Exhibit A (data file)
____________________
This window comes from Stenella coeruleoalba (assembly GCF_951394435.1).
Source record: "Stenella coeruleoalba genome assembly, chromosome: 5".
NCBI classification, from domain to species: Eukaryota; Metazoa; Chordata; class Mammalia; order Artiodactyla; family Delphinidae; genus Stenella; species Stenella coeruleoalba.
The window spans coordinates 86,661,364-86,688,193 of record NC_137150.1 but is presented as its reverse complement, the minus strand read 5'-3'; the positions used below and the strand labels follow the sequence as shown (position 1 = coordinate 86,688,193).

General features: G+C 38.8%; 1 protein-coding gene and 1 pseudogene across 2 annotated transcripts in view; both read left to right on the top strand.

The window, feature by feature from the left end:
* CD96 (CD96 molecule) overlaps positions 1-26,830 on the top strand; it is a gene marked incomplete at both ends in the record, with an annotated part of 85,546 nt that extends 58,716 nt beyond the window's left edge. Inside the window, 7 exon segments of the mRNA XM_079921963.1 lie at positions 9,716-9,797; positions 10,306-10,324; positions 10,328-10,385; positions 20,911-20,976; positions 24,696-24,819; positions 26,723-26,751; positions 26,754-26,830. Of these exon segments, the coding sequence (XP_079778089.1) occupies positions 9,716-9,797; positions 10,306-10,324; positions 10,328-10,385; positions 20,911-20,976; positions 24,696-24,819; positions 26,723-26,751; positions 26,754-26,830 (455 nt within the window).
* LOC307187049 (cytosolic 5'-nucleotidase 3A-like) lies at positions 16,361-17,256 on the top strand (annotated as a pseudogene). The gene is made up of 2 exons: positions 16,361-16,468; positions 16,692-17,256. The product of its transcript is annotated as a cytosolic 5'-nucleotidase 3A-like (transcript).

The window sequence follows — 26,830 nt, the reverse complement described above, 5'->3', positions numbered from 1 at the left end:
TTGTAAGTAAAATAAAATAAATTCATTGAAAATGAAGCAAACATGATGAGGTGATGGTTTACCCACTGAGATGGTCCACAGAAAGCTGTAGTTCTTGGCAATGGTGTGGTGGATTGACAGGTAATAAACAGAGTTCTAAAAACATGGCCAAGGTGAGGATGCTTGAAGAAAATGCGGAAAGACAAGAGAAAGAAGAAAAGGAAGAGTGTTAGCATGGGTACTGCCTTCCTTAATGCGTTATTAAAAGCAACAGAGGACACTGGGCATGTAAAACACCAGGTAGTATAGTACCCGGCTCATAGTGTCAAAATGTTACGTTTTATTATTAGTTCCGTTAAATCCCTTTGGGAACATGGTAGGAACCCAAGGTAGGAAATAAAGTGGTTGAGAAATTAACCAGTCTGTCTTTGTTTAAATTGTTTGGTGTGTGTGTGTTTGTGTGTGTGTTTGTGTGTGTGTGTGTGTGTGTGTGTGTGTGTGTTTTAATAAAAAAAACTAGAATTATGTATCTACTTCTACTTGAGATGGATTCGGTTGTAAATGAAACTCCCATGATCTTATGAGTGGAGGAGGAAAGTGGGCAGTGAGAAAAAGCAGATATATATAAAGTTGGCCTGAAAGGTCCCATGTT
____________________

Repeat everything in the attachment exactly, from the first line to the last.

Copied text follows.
This window comes from Stenella coeruleoalba (assembly GCF_951394435.1).
Source record: "Stenella coeruleoalba genome assembly, chromosome: 5".
NCBI classification, from domain to species: Eukaryota; Metazoa; Chordata; class Mammalia; order Artiodactyla; family Delphinidae; genus Stenella; species Stenella coeruleoalba.
The window spans coordinates 86,661,364-86,688,193 of record NC_137150.1 but is presented as its reverse complement, the minus strand read 5'-3'; the positions used below and the strand labels follow the sequence as shown (position 1 = coordinate 86,688,193).

General features: G+C 38.8%; 1 protein-coding gene and 1 pseudogene across 2 annotated transcripts in view; both read left to right on the top strand.

The window, feature by feature from the left end:
* CD96 (CD96 molecule) overlaps positions 1-26,830 on the top strand; it is a gene marked incomplete at both ends in the record, with an annotated part of 85,546 nt that extends 58,716 nt beyond the window's left edge. Inside the window, 7 exon segments of the mRNA XM_079921963.1 lie at positions 9,716-9,797; positions 10,306-10,324; positions 10,328-10,385; positions 20,911-20,976; positions 24,696-24,819; positions 26,723-26,751; positions 26,754-26,830. Of these exon segments, the coding sequence (XP_079778089.1) occupies positions 9,716-9,797; positions 10,306-10,324; positions 10,328-10,385; positions 20,911-20,976; positions 24,696-24,819; positions 26,723-26,751; positions 26,754-26,830 (455 nt within the window).
* LOC307187049 (cytosolic 5'-nucleotidase 3A-like) lies at positions 16,361-17,256 on the top strand (annotated as a pseudogene). The gene is made up of 2 exons: positions 16,361-16,468; positions 16,692-17,256. The product of its transcript is annotated as a cytosolic 5'-nucleotidase 3A-like (transcript).

The window sequence follows — 26,830 nt, the reverse complement described above, 5'->3', positions numbered from 1 at the left end:
TTGTAAGTAAAATAAAATAAATTCATTGAAAATGAAGCAAACATGATGAGGTGATGGTTTACCCACTGAGATGGTCCACAGAAAGCTGTAGTTCTTGGCAATGGTGTGGTGGATTGACAGGTAATAAACAGAGTTCTAAAAACATGGCCAAGGTGAGGATGCTTGAAGAAAATGCGGAAAGACAAGAGAAAGAAGAAAAGGAAGAGTGTTAGCATGGGTACTGCCTTCCTTAATGCGTTATTAAAAGCAACAGAGGACACTGGGCATGTAAAACACCAGGTAGTATAGTACCCGGCTCATAGTGTCAAAATGTTACGTTTTATTATTAGTTCCGTTAAATCCCTTTGGGAACATGGTAGGAACCCAAGGTAGGAAATAAAGTGGTTGAGAAATTAACCAGTCTGTCTTTGTTTAAATTGTTTGGTGTGTGTGTGTTTGTGTGTGTGTTTGTGTGTGTGTGTGTGTGTGTGTGTGTGTGTGTTTTAATAAAAAAAACTAGAATTATGTATCTACTTCTACTTGAGATGGATTCGGTTGTAAATGAAACTCCCATGATCTTATGAGTGGAGGAGGAAAGTGGGCAGTGAGAAAAAGCAGATATATATAAAGTTGGCCTGAAAGGTCCCATGTT